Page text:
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Research ESRIG - Energy and Sustainability Research Institute Groningen Centre for Isotope Research - CIO

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Uitzending Meldpunt | Leeftijd van port is vaak jonger dan op etiket | CIO onderzoekt met behulp van koolstof-14 metingen
Posted on:17 January 2022

Hoe ouder een port wijn hoe lekkerder, maar ook hoe duurder. Een 20 jaar oude port kost tussen de 30 en 35 euro. Maar is de port in de fles ook echt zo oud als het etiket aangeeft? Meldpunt laat flessen port onderzoeken door het Centrum voor Isotopen Onderzoek (CIO) van de Universiteit van Groningen. Met behulp van koolstof-14 metingen stellen zij de exacte leeftijd van de port vast.

In Science - Podcast | Prof. Mike Dee
Posted on:08 December 2021

In Science is the University of Groningen podcast where we interview researchers and bring you the latest news and reports from the academic community in Groningen. Our guest this episode is Mike Dee. He's an associate professor of Isotope Chronology at our Centre of Isotope Research. Wim, Tina and Arjen interview him on how he and Margot Kuitems were able to show that Europeans were already active in the Americas in 1021 AD.

Europeans in the Americas 1000 years ago
Posted on:20 October 2021

Columbus was not the first European to reach the Americas. The Vikings got there centuries beforehand, although exactly when has remained unclear. Here, an international team of scientists show that Europeans were already active in the Americas in 1021 AD.

The Vikings sailed great distances in their iconic longships. To the west, they established settlements in Iceland, Greenland and eventually a base at L’Anse aux Meadows, Newfoundland, Canada. However, it has remained unclear when this first transatlantic activity took place. Here, scientists show that Europeans were present in the Americas in 1021 AD - precisely 1000 years ago this year. This date also marks the earliest known point by which the Atlantic had been crossed, and migration by humankind had finally encircled the entire planet.

The Integrated Carbon Observation System in Europe
Posted on:18 October 2021

The increasing amount of greenhouse gases in the atmosphere is causing our climate to warm at an alarming rate. The consequent changes are unprecedented, and difficult to predict due to the complexity of the Earth system. While we know that half of the carbon emissions released to the atmosphere by fossil fuel usage are re-captured by the ocean and land ecosystems, we still lack knowledge when it comes to the exact size, nature and stabilities of these carbon sinks and how these will be affected by climate change. How these sinks operate in detail, and if they indeed continue to work is vital information for societies, that must decide on pathways to climate neutrality.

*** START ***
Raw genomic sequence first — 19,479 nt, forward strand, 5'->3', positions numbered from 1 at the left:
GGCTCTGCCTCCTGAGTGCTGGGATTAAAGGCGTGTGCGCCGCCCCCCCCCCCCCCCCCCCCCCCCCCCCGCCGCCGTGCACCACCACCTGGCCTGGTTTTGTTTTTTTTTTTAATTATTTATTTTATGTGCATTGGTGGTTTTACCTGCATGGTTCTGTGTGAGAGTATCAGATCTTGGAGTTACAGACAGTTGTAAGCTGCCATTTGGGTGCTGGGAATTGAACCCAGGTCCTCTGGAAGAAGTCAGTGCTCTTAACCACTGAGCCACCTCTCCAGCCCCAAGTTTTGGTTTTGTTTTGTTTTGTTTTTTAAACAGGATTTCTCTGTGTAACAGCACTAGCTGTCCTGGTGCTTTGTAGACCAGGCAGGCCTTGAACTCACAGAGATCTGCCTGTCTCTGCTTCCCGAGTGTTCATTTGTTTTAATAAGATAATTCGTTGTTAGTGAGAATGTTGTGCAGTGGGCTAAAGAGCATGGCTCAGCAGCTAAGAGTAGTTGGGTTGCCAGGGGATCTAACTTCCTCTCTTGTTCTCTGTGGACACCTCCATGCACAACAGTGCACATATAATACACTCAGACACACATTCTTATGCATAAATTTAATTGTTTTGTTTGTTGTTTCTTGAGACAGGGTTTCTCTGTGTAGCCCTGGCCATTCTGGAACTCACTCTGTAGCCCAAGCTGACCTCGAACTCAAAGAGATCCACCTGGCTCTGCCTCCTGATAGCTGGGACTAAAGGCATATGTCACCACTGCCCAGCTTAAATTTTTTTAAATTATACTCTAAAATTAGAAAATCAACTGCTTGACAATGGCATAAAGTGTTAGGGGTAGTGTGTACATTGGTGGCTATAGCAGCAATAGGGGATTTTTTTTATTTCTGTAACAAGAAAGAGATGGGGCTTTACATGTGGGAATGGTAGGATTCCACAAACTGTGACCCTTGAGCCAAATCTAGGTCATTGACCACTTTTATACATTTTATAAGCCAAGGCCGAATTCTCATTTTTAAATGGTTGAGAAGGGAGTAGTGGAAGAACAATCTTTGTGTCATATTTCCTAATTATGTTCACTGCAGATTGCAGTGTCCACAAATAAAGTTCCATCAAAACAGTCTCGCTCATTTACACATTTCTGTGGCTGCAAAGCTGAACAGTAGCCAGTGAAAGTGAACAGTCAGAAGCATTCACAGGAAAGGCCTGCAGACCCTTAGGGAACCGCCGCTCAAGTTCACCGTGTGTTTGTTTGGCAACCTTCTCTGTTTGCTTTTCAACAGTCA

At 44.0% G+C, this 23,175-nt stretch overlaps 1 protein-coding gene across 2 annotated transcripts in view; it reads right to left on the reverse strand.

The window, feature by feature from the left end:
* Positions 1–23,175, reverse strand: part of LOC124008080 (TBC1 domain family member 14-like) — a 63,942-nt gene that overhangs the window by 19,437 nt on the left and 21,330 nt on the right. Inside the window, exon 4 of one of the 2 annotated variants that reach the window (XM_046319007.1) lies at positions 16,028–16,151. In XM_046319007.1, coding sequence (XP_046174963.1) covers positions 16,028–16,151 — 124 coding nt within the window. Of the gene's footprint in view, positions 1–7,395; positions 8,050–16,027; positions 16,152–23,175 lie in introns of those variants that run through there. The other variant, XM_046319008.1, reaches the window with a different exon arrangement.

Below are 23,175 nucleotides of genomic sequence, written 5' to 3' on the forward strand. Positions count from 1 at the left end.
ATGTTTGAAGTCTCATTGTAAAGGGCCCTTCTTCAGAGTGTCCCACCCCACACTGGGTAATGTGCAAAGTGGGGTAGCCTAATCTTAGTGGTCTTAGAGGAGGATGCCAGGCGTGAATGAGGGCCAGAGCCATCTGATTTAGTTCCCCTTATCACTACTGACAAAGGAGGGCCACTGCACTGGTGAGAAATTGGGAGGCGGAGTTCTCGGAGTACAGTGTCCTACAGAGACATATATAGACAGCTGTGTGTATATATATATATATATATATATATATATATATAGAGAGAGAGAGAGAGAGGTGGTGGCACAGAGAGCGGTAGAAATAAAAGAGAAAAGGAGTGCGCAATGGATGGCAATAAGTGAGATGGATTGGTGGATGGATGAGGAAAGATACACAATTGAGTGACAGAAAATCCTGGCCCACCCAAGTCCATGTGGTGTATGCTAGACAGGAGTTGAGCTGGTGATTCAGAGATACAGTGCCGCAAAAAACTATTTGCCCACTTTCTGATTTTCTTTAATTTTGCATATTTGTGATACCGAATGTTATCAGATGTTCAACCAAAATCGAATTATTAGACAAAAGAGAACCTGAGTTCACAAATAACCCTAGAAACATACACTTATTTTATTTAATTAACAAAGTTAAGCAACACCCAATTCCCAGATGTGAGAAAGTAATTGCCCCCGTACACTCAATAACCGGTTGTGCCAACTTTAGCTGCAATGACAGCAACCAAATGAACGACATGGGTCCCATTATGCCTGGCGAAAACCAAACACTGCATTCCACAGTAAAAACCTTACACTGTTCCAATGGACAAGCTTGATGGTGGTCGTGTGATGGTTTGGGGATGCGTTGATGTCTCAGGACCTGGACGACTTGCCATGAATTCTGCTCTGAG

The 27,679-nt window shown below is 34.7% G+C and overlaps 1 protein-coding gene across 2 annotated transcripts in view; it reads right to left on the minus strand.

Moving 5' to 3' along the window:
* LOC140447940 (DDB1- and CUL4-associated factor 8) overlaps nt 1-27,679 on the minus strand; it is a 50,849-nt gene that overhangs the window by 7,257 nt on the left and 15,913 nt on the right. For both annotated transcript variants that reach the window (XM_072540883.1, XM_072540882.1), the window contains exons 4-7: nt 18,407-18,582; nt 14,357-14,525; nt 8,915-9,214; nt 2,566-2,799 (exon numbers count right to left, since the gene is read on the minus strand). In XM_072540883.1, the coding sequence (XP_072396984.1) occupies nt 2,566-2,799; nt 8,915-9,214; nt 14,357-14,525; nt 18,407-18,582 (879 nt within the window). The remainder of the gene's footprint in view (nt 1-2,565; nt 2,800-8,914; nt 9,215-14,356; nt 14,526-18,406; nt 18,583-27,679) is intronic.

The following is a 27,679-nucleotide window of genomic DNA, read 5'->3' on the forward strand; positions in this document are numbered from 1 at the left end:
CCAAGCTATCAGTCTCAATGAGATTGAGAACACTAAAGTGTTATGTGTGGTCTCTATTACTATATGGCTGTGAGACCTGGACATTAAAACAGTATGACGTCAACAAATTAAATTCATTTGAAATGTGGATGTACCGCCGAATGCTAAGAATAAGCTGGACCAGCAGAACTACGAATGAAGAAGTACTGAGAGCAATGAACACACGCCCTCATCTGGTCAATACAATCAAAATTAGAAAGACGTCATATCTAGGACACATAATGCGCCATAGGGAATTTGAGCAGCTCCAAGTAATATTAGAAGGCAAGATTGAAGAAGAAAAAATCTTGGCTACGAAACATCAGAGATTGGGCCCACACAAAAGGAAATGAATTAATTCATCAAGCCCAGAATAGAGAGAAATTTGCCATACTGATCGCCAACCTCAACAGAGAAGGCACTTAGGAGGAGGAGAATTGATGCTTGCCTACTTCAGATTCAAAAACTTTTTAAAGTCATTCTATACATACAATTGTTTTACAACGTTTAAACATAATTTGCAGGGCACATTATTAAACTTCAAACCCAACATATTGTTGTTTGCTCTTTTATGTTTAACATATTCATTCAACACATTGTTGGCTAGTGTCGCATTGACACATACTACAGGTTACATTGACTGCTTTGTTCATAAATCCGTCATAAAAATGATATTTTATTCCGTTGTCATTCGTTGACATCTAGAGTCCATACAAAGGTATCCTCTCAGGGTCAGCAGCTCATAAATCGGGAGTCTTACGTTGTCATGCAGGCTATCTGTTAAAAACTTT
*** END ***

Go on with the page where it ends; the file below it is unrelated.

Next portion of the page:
Upcoming thesis defence on June 18, 2021: Ballast water treatment system testing. Assessing novel treatments and validating compliance methods
Posted on:03 June 2021

Friday 18 June, upcoming thesis defence: Ballast water treatment system testing. Assessing novel treatments and validating compliance methods, C. van Slooten

UKRANT: How did prehistoric people deal with climate change? Atlantis in the North Sea
Posted on:11 March 2021

Down in the deep dark waters of the North Sea lies Doggerland, which disappeared thousands of years ago due to the rising sea levels. Groningen archaeologists are trying to find out how the area’s inhabitants dealt with the rising water.

Massive Southern Ocean phytoplankton bloom fed by iron of possible hydrothermal origin
Posted on:23 February 2021

Primary production in the Southern Ocean (SO) is limited by iron availability. Hydrothermal vents have been identified as a potentially important source of iron to SO surface waters. Here we identify a recurring phytoplankton bloom in the high-nutrient, low-chlorophyll waters of the Antarctic Circumpolar Current in the Pacific sector of the SO, that we argue is fed by iron of hydrothermal origin. In January 2014 the bloom covered an area of ~266,000 km2 with depth-integrated chlorophyll a > 300 mg m−2, primary production rates >1 g C m−2 d−1, and a mean CO2 flux of −0.38 g C m−2 d−1. The elevated iron supporting this bloom is likely of hydrothermal origin based on the recurrent position of the bloom relative to two active hydrothermal vent fields along the Australian Antarctic Ridge and the association of the elevated iron with a distinct water mass characteristic of a nonbuoyant hydrothermal vent plume.

Upcoming thesis defence on June 8, 2020: Unlocking Microalgal Treasures - Utilization of palm oil mill effluent as growth medium for the production of value-added microalgal compounds
Posted on:28 May 2020

Monday 8 June, upcoming thesis defence: Unlocking Microalgal Treasures - Utilization of palm oil mill effluent as growth medium for the production of value-added microalgal compounds, M.M. Azimatun Nur

Upcoming thesis defence on October 6, 2020: Hidden threats revealed - Potentially toxic microalga species and their associated toxins in Ambon Bay, Eastern Indonesia
Posted on:28 May 2020

Tuesday 6 October, upcoming thesis defence: Hidden threats revealed - Potentially toxic microalga species and their associated toxins in Ambon Bay, Eastern Indonesia, S. Likumahua